A dummy variable, INSBIF, distinguishes banks and thrifts by assigning a value of unity to institutions that come under the umbrella of the Bank Insurance Fund (BIF), and a value of zero to institutions that come under the Savings Association Insurance Fund (SAIF). As shown in Table 7, the mean of the INSBIF variable equals 0.69, signifying that commercial banks represent 69 percent of the 3-rated group, and therefore thrifts 31 percent of the same group. For the 4/5-rated group, banks represent 60 percent and thrifts 40 percent. For the overall sample, banks represent 64 percent and thrifts 36 percent. The coefficient for the "charter" dummy is expected to be positive in CAMEL rating models using financial ratios because, in the post-FIRREA period, banks tended to have a higher likelihood of downgrades than thrifts with similar asset sizes: many of the most-troubled thrifts had already been sold or liquidated by the Federal Savings and Loan Insurance Corporation or handed off to the Resolution Trust Corporation for resolution.

The traditional CAMEL prediction model is specified with variables from the Call Reports. The first variable is the equity-to-assets ratio (EQ_AS), which measures the ability of a firm to absorb loan losses before bankruptcy and is expected to be negatively related to future distress. The credit quality of the loan portfolio is captured in the NC_RES variable, which measures the amount of delinquent assets less loan-loss reserves relative to total assets.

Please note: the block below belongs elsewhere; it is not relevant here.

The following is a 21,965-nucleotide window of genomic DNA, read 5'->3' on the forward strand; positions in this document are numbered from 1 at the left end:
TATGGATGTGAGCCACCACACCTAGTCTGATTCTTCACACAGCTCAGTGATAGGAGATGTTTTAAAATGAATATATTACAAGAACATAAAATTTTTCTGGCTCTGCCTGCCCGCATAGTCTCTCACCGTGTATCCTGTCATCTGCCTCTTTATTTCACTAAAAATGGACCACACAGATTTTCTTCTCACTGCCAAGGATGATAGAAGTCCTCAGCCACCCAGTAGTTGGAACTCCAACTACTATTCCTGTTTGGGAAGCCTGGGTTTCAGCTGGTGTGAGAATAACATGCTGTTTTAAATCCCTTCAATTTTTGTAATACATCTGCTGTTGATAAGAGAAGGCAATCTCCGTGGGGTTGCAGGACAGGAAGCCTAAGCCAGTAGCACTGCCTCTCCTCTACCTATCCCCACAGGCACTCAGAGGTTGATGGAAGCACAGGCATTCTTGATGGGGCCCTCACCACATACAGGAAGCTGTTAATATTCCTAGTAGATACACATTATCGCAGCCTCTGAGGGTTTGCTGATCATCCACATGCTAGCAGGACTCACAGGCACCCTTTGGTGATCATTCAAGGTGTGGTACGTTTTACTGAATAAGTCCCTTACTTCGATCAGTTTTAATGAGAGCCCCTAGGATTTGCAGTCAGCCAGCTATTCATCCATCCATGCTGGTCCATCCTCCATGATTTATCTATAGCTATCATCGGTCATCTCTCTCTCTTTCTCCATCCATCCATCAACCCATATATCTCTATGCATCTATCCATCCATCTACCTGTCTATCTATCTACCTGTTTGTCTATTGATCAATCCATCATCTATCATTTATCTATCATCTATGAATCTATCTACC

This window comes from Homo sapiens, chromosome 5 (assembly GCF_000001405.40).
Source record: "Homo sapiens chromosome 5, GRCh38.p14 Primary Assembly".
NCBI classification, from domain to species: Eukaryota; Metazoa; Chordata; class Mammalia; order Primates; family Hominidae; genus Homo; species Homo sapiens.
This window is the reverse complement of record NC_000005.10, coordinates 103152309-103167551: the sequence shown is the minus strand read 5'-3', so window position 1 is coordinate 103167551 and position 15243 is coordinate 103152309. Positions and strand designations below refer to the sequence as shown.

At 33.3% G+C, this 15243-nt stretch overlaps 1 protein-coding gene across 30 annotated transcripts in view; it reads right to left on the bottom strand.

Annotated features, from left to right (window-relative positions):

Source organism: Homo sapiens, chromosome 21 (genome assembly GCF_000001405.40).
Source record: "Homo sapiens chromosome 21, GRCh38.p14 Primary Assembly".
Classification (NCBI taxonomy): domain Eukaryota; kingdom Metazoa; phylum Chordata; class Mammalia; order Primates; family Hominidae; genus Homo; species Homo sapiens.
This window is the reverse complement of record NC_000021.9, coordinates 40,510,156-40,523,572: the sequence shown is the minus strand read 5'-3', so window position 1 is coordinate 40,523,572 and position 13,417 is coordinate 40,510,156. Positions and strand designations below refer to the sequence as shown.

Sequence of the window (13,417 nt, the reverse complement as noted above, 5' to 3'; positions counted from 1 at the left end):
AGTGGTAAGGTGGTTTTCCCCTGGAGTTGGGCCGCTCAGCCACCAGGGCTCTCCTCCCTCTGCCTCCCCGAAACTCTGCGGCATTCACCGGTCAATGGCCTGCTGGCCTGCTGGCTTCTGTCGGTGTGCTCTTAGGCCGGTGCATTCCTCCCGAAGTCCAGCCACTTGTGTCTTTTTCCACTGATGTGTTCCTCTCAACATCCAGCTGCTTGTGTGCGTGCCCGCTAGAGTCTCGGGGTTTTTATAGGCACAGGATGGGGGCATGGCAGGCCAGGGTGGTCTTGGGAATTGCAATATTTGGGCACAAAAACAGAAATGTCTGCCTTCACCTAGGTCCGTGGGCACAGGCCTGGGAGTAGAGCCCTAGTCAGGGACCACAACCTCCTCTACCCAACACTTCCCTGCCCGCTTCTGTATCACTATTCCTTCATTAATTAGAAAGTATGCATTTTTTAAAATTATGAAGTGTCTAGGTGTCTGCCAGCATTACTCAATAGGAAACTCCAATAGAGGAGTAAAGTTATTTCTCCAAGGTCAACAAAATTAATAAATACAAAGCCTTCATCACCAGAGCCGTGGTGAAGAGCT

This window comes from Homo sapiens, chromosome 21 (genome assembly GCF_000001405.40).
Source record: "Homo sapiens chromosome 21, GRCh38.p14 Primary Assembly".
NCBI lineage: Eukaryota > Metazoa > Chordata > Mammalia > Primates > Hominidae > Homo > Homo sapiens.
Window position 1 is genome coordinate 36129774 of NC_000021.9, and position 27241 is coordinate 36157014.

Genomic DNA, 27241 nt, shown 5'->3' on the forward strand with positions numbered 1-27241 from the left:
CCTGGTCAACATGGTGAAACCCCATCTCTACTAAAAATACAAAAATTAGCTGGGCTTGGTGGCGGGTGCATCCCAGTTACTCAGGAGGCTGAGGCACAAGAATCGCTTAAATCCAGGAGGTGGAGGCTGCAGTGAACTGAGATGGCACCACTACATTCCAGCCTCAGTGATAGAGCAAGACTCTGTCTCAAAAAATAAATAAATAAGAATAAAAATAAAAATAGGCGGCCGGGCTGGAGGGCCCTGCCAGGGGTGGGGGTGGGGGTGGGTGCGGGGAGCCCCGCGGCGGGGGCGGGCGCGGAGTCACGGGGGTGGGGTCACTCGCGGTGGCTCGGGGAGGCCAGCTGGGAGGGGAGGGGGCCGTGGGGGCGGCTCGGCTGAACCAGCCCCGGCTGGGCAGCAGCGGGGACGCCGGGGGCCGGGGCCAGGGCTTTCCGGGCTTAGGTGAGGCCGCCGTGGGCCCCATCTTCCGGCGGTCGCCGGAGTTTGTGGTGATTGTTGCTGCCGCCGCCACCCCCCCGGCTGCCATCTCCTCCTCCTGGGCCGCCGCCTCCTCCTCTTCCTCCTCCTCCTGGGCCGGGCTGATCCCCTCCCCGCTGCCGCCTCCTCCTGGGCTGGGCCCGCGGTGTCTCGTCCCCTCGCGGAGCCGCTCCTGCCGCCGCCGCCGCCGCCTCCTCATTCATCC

A positive sign is expected for this variable, signifying that higher levels of delinquent loans are associated with a higher likelihood of rating downgrades and failure. The overall profitability of the institutions is measured by the return-on-assets variable (ROA), which is expected to be inversely related to future downgrades. Two measures of liquidity are posited: the securities-to-assets ratio (SC_AS) and the volatile liabilities-to-assets ratio (VL_AS). The SC_AS is expected to be negatively related to future distress, reflecting that higher levels of securities to assets provide sources of additional liquidity in troubled times. However, the volatile liabilities ratio VL_AS is expected to have a positive sign, reflecting that higher levels of volatile liabilities are normally associated with potential for problems of liquidity and funding during times of crisis.

The market variables are segmented into two groups, one specifying "core" financial variables that reflect market activity, the other accounting for market risk. In the first group, the first variable is market price, which is measured as the natural logarithm of the average quarterly price. This variable is expected to be inversely related to rating downgrades. Market excess returns is captured by EXRET, which measures the CRSP equal-weighted excess quarterly returns for each observation and is discussed extensively above in the univariate analysis connected with Table 2. Given the high degree of negative excess return persistence observed in Table 2, we expect EXRET to possess at least some failure predictive content and to be negatively related to the future downgrades. Firm dividend policy is captured by the dummy variable DIV, which is equal to unity if the bank paid a dividend in the last four quarters, or zero otherwise. The coefficient for DIV is expected to have a negative sign, reflecting financial weakness if the firm fails to pay a dividend.